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Creating a Drought-Tolerant Garden

If you’re looking to reduce your water consumption, there’s no better place to start than your own yard. Whether you’re planting annuals or putting in new shrubs and trees, there are plenty of drought-tolerant gardening tips you can follow to create a beautiful garden with less water.

Plants for the Drought-Tolerant Garden
The best plants for low-water gardens are xeric plants (from the Greek word meaning dry) which are hardy and do well in dry climates. These plants have developed over time to be drought tolerant and use less water than traditional garden varieties.

Trees
Deodar Cedar
Norway Spruce
Smoke Tree

Shrubs
Arbutus unedo ‘Compacta’
Ceanothus
Mugo Pine
Pacific Wax Myrtle

Perennials
Lavender
Rosemary
Echinacea
Hebe
Sweet Potato Vine
Fountain Grass
Daylilies

Another option is drought-tolerant ground covers like creeping thyme or purple sage. These types of plants will not only make your garden look lovely but will help conserve water as well!

These plants will still need to be watered during dry spells for the first year or two until they become established. Once established, these water-thrifty plants will save you time.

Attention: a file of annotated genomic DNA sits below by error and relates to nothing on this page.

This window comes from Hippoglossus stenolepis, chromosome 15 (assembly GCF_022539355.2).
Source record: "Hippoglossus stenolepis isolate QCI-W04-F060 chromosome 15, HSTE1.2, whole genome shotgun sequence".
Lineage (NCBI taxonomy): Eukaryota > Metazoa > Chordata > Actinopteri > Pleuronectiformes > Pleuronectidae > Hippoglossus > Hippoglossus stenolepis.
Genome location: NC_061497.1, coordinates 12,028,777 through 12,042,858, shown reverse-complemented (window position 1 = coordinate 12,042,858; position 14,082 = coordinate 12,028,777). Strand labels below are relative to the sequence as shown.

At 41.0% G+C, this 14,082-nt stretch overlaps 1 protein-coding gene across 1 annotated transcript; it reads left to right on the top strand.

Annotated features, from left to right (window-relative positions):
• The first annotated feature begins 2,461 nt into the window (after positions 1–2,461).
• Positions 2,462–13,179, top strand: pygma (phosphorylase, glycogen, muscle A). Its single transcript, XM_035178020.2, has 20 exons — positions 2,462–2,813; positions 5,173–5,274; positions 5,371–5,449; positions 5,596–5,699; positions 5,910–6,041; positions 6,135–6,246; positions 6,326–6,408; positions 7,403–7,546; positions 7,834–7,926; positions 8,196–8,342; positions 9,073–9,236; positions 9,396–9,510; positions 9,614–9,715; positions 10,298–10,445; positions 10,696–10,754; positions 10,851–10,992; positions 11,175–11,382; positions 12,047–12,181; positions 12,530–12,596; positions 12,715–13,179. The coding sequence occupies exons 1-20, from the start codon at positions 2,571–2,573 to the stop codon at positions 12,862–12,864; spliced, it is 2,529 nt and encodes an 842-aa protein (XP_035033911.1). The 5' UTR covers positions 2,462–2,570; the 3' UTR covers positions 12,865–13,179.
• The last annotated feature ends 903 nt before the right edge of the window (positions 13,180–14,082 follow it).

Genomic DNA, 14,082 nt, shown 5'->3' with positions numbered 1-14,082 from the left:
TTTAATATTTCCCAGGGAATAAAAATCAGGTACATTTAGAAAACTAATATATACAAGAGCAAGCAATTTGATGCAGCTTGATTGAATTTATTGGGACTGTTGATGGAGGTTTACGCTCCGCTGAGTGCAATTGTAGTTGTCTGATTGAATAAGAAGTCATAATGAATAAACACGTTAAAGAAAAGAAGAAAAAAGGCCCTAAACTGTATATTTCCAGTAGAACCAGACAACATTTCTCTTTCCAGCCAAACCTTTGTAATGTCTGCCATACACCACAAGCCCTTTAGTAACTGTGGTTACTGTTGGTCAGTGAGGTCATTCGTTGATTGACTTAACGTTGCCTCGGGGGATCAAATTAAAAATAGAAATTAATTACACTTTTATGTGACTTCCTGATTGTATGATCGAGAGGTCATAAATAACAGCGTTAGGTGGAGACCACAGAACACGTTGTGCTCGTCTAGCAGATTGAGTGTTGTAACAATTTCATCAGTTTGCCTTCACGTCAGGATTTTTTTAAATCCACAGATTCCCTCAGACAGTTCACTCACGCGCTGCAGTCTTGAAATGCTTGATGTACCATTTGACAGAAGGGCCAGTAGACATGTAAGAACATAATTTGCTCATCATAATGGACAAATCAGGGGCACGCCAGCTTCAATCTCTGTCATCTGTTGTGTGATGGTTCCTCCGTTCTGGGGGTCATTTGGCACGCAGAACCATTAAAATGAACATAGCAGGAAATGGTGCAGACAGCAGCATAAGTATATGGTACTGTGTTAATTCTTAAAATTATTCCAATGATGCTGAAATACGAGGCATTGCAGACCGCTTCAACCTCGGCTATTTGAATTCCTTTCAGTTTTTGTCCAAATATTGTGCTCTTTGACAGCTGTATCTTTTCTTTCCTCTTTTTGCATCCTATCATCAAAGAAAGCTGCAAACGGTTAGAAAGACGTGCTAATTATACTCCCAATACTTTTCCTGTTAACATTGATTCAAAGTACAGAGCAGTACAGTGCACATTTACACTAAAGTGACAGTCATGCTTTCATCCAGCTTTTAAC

Keep your soil in check with mulch
Compost and mulch are two of the easiest ways to retain moisture in your garden. A layer of mulch can cut down on water consumption by up to 50%. Compost is also an excellent addition to any soil because it will increase the amount of organic matter present in the soil. Organic matter increases the water-holding capacity of soils and improves nutrient availability. These two materials will both help you create a beautiful garden that won’t need much watering!

Creating a Drought-Tolerant GardenPlant closer together
Plant trees and shrubs closer together to provide shade and reduce the need for watering. Put large plants in the center of your garden, or place small plants around them to offer them some protection from strong winds.

Use Stones for Visual Interest
Using stones is one way to add interest to your garden. Stones are natural materials that are found in nature and can be used as focal points in your landscaping. They can also be used to create paths throughout the garden as well as act as barriers and even create shade around plants that need to be protected from the sun.

Dry Creek Beds
You may want to consider adding a dry creek bed to your drought-tolerant landscape. A dry creek bed is a type of garden design that mimics the natural environment by including rock or gravel as pathways and raised beds where plants can be planted.

Install a Water Feature
Installing a fountain in your drought-tolerant garden can actually help reduce water consumption. Typically fountains use about 3 gallons of water per hour. A typical backyard fountain can use up to 300 gallons of water per day. If you are using an electric pump then the cost is more as well. An aerating fountain only uses 3-5 gallons of water per hour. This type of fountain recycles the same amount of water over and over again without ever recharging the reservoir tank with new water.